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Sunday, July 10, 2011

Coal Industry tells children “Wind Power Kills”

UPDATE: I was "punked." It doesn't happen too often. But it happens. And when it does, it's really embarrassing. It turns out that the "Coal Cares" website upon which this story is based was a hoax.

It was created by a very clever group called the Yes Men in conjunction with an environmental group Coal Kills Kids. They build the website spoofing actual coal industry propaganda by taking that rhetoric to its logical conclusion. The website does provide many very useful links to genuine sites - such as actual coal company websites and to solid public health information on the health effects of coal-fired power plants.

But, NO, you can't get a free Justin Bieber inhaler for your kid. And I guess, Coal actually DOESN'T care.


A few days ago, we ran a syndicated story by one of my favorite Texans, Jim Hightower, on efforts by the coal industry to buy its way into the curricula of elementary school children.

We run larger national pieces like that because, believe it or not, there is a very big, wide world outside of Charlestown and South County. During the raucous Charlestown debate over wind energy, we heard local wind opponents proudly claim that Rhode Island doesn’t use coal. Therefore, there is no point to generating wind power, since Rhode Island electrical generation mostly comes from natural gas.

Well, Rhode Island doesn’t generate enough power to meet its needs and like most other places, we draw energy from the grid. And that grid is 50% coal-fired. (We could also get into the argument about why natural gas is not a green fuel, but that’s for another day.)

Getting back to coal, though, there’s an even more disgusting coal industry ploy than peddling propaganda in elementary school. And it ties directly to our local wind energy debate. Read on.

"My First Inhaler" for infants (NOT a joke)
It’s called “Coal Cares.”

Coal Cares is a collaboration of several of America’s biggest coal mining companies – e.g., Westmoreland Coal, Chevron, BHP, Texas Utilities – to distribute asthma inhalers to children, along with some absolutely incredible propaganda. In addition, they say they have a program to help children deal with “asthma-related bullying.”

You can get a dozen different varieties of inhalers, some varied by age group, like “My First Inhaler” for infants. I swear to God, I am not making this up. You can get a Justin Bieber, Harry Potter, Spongebob or Twilight inhaler.

There’s a coloring book and game page. These feature two cartoon characters – Puff (the asthma inhaler) and Ash (the lump of coal). My favorite is a maze where a kid having an asthma attack has to navigate through a maze to get to Puff the asthma inhaler. Now if I were really making this stuff up, I’d add one exit that leads to the hospital emergency room and another one that leads to a cemetery. But that’s me.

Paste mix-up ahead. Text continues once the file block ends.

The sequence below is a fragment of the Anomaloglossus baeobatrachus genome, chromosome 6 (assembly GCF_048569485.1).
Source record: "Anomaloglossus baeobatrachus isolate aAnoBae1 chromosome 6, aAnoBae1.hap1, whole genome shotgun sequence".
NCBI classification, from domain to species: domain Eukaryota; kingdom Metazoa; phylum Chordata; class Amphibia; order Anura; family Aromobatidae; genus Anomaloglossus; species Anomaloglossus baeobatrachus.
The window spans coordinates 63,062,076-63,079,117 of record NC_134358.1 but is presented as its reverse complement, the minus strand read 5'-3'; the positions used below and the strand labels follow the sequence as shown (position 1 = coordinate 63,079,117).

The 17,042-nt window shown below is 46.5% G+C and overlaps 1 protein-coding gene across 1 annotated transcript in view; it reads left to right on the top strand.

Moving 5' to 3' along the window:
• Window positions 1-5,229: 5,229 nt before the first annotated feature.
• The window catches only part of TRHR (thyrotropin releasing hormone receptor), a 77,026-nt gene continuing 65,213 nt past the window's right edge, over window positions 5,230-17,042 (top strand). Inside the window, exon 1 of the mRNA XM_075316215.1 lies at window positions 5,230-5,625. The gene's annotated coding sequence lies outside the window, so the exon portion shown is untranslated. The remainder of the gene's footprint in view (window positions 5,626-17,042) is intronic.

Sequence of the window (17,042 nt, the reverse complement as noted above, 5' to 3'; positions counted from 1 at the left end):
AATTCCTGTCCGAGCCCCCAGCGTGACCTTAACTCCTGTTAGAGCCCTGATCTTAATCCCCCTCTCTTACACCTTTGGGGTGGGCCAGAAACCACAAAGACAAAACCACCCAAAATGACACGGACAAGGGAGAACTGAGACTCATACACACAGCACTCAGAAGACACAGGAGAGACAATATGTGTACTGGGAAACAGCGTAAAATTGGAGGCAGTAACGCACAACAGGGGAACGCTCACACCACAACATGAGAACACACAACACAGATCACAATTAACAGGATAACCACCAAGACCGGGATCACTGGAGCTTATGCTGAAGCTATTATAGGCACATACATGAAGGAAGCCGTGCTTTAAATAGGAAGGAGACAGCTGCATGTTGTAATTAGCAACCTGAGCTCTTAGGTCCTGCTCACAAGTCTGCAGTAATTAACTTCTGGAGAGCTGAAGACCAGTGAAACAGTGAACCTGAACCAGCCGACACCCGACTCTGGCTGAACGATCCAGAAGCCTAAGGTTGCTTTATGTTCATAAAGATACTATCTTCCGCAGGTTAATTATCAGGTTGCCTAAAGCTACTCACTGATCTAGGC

Kids who live within 200 miles of a coal-fired power plant qualify. That includes Washington County because of plants in southeastern Massachusetts and in Connecticut.

The propaganda on this website is just amazing. By clicking at various places in the site, kids can learn that :
  • Wind power kills. In fact, if you read their description of the deadly hazards of wind energy, it sounds remarkably like the stuff our local wind opponents say. Fancy that!
  • Here’s the way the coal industry reasons that coal power is less deadly than wind energy (see if you can detect any flaw in the reasoning: Wind turbines can kill up to 70,000 birds per year, or 4.27 birds per turbine per year. Coal particulate pollution, on the other hand, kills fewer than 13,000 people per year.”
  • Exposure to pollution from coal-fired power plants is not a significant health risk to children
  • Environment scrubbers to reduce that pollution are a bad idea.
  • Coal is actually solar power. Didn’t know that. You see, millions of years ago, the sun helped the vegetation grow that eventually was buried and then turned into coal. That’s what they say.

So instead of composting, we should bury our vegetation so that it will turn into future coal. Now that’s renewable energy!

The “Coal Cares” site does provide one surprising external research link, one that takes you to data on the health effects caused by coal-fired power plants.

Using the new 2010 Census data for South County (which shows 126,979 people), South County residents suffer the following effects from coal-fired power plants:
  • 8 deaths per year
  • 14 heart attacks per year
  • 109 asthma attacks per year
So breathe deeply, Charlestown neighbors, thanks to the vigilance of the coal industry and our local anti-wind NIMBYs.

Author: Will Collette